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NYCB's promo DVD for "Romeo + Juliet" came in the mail today. That "+" in the title is good marketing to younger audiences, of course, even if as a middle-oldster I don't like it. But I find the DVD a really winning, attractive item, even though I've seen the content on The Winger. I don't know what the discs cost to produce, but the narrative aspect really pulls the viewer in, as in, "OK, now what does the finished ballet look like?" So I'll bet these are a terrific marketing tool, and I'd be interested to know how wide of a circulation they are given. Will they be free in the State Theater lobby? Packaged in The New Yorker? Etc.

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This dvd thing certain seems to be a new marketing development. Does anyone know the answer to kfw's question: how much it costs to produce one (and to mail it)?

I confess I don't rush to the dvd player when one arrives in the mail. I sometimes even forget I have them on my desk. What do you think about this kind of promotion? Are you more likely to pay attention to this than to an illustrated brochure?

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Marketing does build audiences. The talented coloratura Anna Netrebko has had quite a meteoric rise and certainly helped the attendance and the buzz swirling around the Met Opera. She is prominently featured at their gala and marketing.

And speaking of DVDs, the Met gave out Anna Netrebko DVDs a few years ago at a performance of Rigoletto I attended. When I viewed it at home - two arias, one for La Traviata and one from Faust, I could see the influence of the music video as both had a very contemporary and "fun" look, and her singing was wonderful and I decided to Go out and get a few Netrebko CDs. (It worked!) And I am now a fan of this talented singer.

Today (dec 18) Ms Netrebko is doing another PR event at the book shop and was also the subject of a 60 Minutes segment about 3 years ago. Stop by and meet her!

The Met Opera also does live broadcasts on radio and recently did a fund raiser on PBS featuring the top 10 performances at the Met (Anna was featured in I Puritani, IRRC). In addition the Met is doing their simulcasts in HD in movie theatres around the world. So what has Mr Gelb wrought with his outreach? A practically sold out season months in advance! Damn, I called for tix to Lucia 4 months in advance and not a seat to be had!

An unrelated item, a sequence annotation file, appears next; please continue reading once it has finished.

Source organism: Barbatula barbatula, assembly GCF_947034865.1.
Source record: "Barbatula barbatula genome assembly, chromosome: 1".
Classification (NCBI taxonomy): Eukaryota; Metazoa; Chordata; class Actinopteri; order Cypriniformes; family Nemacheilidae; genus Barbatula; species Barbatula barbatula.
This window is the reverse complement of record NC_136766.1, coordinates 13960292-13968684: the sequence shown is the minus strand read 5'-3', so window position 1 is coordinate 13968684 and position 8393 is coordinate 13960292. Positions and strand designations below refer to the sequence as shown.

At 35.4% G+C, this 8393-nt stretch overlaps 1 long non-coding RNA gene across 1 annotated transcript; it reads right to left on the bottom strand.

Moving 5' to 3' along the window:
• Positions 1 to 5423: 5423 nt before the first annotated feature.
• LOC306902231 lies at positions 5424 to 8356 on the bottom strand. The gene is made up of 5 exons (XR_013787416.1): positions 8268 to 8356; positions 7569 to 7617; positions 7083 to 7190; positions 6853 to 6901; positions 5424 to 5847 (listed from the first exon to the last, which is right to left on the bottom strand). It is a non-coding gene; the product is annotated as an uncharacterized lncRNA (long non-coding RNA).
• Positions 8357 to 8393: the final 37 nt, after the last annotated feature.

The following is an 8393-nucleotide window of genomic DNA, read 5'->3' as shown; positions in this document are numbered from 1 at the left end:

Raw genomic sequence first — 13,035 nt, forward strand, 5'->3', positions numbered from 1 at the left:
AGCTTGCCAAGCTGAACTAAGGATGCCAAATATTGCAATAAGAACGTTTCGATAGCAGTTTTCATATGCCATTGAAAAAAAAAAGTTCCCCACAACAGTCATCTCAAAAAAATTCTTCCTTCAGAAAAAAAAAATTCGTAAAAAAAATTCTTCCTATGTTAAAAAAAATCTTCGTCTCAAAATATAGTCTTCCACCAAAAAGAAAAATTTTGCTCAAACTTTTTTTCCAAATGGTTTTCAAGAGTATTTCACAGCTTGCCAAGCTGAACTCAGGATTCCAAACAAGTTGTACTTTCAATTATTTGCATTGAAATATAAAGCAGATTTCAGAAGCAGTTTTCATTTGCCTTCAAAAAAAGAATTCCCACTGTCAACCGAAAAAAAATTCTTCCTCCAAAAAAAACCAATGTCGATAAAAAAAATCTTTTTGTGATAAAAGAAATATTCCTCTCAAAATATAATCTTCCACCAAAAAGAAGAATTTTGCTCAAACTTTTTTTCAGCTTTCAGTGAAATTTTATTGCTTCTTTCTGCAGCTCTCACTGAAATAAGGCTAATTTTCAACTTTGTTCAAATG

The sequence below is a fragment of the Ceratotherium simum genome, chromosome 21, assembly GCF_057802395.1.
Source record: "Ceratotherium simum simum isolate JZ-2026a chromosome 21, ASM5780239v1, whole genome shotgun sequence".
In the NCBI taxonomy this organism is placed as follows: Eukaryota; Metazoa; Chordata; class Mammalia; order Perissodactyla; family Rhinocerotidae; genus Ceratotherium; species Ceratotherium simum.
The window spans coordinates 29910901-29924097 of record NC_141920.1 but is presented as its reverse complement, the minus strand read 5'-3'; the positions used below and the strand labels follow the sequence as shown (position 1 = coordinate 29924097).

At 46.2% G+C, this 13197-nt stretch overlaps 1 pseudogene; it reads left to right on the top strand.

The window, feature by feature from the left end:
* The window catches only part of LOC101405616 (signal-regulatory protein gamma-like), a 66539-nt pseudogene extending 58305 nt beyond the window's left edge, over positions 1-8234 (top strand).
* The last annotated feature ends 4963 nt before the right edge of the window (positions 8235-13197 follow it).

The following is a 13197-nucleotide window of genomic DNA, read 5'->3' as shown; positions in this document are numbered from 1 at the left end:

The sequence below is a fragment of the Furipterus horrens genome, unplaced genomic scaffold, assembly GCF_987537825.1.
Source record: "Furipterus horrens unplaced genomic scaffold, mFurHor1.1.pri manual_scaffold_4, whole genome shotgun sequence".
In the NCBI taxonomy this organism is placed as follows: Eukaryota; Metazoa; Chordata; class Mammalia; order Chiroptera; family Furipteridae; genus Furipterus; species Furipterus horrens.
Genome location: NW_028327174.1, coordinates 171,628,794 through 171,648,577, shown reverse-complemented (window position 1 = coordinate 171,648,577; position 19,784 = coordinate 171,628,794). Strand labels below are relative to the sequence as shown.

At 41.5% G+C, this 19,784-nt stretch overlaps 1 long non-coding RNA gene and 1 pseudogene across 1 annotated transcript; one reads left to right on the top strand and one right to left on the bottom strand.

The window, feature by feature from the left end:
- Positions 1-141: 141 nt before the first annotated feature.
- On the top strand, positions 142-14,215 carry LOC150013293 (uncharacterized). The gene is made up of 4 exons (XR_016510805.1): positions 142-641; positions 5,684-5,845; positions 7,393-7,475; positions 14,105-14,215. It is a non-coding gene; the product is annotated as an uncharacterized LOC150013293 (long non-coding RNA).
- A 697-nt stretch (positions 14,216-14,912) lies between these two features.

I suspect Ms Netrebko was figured into their audience building strategy and I believe it has worked out even better than they imagined. But, of course, she has talent and can deliver thrilling performances.. and so this is not a case of all hat and no cattle!

I suppose the Met Opera is more flush with cash than ABT or NYCB but I believe that some more "aggressive" marketing, especially of their stars would build audiences. The Kristin Sloan - Tragic Love NYC campaign was very effective (better than the production!) and Ms Sloan has been made director of new media at NYCB. Watch for some interesting audience building from multi-talented Ms Sloan.

ABT, can you hear me? Can you hear me now?

(By the way, I contacted ABT several years ago about an approach and was met with all sorts of nay saying, legal hurdles to big to mount and union "excuses", but I suspect someone with more creds will get to them one of these days.)

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Out of curiosity, is it Sloan dreaming up these campaigns, or is it her SO (husband?) Doug Jaeger, who owns a PR company that has been intimately involved with her efforts from the get-go? It's my problem with The Winger, and why I no longer read it - I felt like she was promoting his clients without adequate disclosure of a relationship.

[edited to add: This was at least a year ago - the site has changed a lot in the interim with multiple authors and may have developed a clearer sense of that. As I said, I haven't read it in a while.]

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Does anyone think The Winger has readers who did not already have an interest in dance?

I've gotten to the point where I just click for posts by four or five members and skip all the rest. So much of that blog holds absolutely no interest for me. But I particularly enjoy Matt Murphy and David Hallberg. David has such a sense of wonder and an easy, familiar tone. He's a fun read. :wink: And I'm glad to have whatever opportunity Carla Korbes gives to see her post-NYCB career. Just wish she'd post more regularly.

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I've gotten to the point where I just click for posts by four or five members and skip all the rest. So much of that blog holds absolutely no interest for me. But I particularly enjoy Matt Murphy and David Hallberg. David has such a sense of wonder and an easy, familiar tone. He's a fun read. :wink: And I'm glad to have whatever opportunity Carla Korbes gives to see her post-NYCB career. Just wish she'd post more regularly.

I feel about the same. I preferred the site when it had fewer posters and more of a focus on ballet, but Kristin Sloan obviously has a different vision for it. I look forward to Murphy's posts once (fingers crossed) he actively rejoins ABT.